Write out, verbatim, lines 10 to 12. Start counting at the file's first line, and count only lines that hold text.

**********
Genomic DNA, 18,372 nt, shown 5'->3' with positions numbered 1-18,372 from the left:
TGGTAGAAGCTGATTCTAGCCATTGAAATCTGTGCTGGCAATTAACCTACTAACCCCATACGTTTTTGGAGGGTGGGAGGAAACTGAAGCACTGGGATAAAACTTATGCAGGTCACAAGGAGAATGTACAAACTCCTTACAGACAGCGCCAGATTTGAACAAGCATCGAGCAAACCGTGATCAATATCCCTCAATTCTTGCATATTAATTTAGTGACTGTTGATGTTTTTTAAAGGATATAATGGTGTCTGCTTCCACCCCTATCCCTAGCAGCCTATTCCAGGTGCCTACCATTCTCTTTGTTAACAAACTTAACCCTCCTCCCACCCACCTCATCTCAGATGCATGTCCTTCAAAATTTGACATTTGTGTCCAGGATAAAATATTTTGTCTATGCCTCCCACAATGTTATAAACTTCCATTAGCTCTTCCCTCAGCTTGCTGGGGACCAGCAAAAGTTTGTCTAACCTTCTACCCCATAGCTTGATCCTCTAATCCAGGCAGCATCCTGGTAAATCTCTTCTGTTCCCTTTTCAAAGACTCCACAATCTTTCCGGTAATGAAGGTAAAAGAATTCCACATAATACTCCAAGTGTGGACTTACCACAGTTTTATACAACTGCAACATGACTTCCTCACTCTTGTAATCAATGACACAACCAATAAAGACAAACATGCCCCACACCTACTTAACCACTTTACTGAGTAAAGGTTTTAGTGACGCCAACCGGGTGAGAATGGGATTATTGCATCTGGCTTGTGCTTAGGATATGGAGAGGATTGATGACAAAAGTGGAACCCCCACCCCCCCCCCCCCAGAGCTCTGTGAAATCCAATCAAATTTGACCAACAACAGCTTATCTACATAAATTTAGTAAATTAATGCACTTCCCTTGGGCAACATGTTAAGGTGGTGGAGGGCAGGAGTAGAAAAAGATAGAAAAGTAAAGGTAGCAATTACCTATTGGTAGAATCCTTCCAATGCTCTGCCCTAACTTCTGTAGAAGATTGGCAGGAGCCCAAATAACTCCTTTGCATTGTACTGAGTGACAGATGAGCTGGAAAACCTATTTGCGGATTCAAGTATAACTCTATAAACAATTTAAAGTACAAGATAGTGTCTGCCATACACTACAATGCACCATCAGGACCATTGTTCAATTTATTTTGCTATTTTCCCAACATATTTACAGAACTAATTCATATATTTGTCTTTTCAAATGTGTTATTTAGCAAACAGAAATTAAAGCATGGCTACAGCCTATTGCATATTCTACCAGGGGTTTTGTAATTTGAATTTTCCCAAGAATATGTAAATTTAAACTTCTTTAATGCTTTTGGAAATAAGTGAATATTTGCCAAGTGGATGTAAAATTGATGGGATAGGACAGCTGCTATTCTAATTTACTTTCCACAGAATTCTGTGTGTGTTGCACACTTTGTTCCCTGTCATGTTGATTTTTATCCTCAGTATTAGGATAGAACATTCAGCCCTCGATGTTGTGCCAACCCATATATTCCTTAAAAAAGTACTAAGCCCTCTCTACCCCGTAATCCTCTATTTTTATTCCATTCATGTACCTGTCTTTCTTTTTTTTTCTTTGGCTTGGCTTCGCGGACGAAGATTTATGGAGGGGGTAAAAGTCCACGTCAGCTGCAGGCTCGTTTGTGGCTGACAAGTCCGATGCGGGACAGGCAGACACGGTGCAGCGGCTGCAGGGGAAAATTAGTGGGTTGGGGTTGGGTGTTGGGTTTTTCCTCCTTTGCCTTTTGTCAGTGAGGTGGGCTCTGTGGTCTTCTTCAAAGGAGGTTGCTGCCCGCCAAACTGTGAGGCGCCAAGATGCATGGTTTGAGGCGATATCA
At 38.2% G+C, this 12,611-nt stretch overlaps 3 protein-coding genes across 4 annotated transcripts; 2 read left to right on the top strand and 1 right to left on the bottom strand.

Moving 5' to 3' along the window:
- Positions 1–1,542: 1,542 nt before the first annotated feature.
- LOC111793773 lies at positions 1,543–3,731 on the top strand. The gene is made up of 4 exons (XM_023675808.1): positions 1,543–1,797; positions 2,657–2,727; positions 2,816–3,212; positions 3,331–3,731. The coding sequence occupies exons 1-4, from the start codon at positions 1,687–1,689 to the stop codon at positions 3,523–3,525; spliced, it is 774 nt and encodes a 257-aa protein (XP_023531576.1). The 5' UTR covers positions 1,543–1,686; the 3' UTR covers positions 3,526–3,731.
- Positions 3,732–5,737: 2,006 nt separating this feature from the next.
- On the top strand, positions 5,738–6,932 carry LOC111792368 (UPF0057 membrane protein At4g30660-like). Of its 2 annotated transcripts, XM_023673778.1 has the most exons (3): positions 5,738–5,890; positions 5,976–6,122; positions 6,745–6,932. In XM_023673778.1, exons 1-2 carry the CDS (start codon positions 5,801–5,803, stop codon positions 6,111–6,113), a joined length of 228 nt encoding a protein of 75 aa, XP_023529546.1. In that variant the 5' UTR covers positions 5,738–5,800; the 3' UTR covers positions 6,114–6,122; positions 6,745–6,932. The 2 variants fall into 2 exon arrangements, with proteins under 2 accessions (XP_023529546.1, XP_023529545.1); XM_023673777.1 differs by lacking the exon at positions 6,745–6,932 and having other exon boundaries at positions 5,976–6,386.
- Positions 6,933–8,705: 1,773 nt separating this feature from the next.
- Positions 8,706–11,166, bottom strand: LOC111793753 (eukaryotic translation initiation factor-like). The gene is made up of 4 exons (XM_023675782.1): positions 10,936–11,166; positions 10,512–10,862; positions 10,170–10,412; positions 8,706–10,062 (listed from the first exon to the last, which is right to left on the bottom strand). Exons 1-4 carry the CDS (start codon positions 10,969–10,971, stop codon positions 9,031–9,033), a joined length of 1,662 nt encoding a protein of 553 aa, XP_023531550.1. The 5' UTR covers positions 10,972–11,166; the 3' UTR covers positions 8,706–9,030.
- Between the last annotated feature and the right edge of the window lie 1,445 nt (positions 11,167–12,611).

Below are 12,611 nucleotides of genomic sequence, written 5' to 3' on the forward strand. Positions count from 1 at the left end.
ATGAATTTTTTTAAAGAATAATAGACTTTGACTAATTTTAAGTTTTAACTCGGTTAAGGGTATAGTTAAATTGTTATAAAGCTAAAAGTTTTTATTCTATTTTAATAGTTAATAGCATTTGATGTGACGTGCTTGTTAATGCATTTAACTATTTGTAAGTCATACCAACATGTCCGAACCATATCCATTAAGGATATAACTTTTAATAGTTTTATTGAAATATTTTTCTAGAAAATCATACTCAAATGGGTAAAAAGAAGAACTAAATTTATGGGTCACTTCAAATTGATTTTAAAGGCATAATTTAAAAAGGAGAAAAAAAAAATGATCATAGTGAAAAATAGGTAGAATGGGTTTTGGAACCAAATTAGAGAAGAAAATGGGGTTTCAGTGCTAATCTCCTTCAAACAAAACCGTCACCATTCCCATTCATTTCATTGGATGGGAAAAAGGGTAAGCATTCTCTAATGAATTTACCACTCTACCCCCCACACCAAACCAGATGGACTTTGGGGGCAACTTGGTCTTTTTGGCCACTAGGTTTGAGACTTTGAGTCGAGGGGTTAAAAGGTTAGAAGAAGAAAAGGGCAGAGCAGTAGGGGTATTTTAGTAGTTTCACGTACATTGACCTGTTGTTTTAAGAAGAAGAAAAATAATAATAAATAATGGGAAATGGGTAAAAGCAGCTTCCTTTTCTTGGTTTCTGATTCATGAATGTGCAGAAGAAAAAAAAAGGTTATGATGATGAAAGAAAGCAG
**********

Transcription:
- Positions 8,706–11,166, bottom strand: LOC111793753 (eukaryotic translation initiation factor-like). The gene is made up of 4 exons (XM_023675782.1): positions 10,936–11,166; positions 10,512–10,862; positions 10,170–10,412; positions 8,706–10,062 (listed from the first exon to the last, which is right to left on the bottom strand). Exons 1-4 carry the CDS (start codon positions 10,969–10,971, stop codon positions 9,031–9,033), a joined length of 1,662 nt encoding a protein of 553 aa, XP_023531550.1. The 5' UTR covers positions 10,972–11,166; the 3' UTR covers positions 8,706–9,030.
- Between the last annotated feature and the right edge of the window lie 1,445 nt (positions 11,167–12,611).

Below are 12,611 nucleotides of genomic sequence, written 5' to 3' on the forward strand. Positions count from 1 at the left end.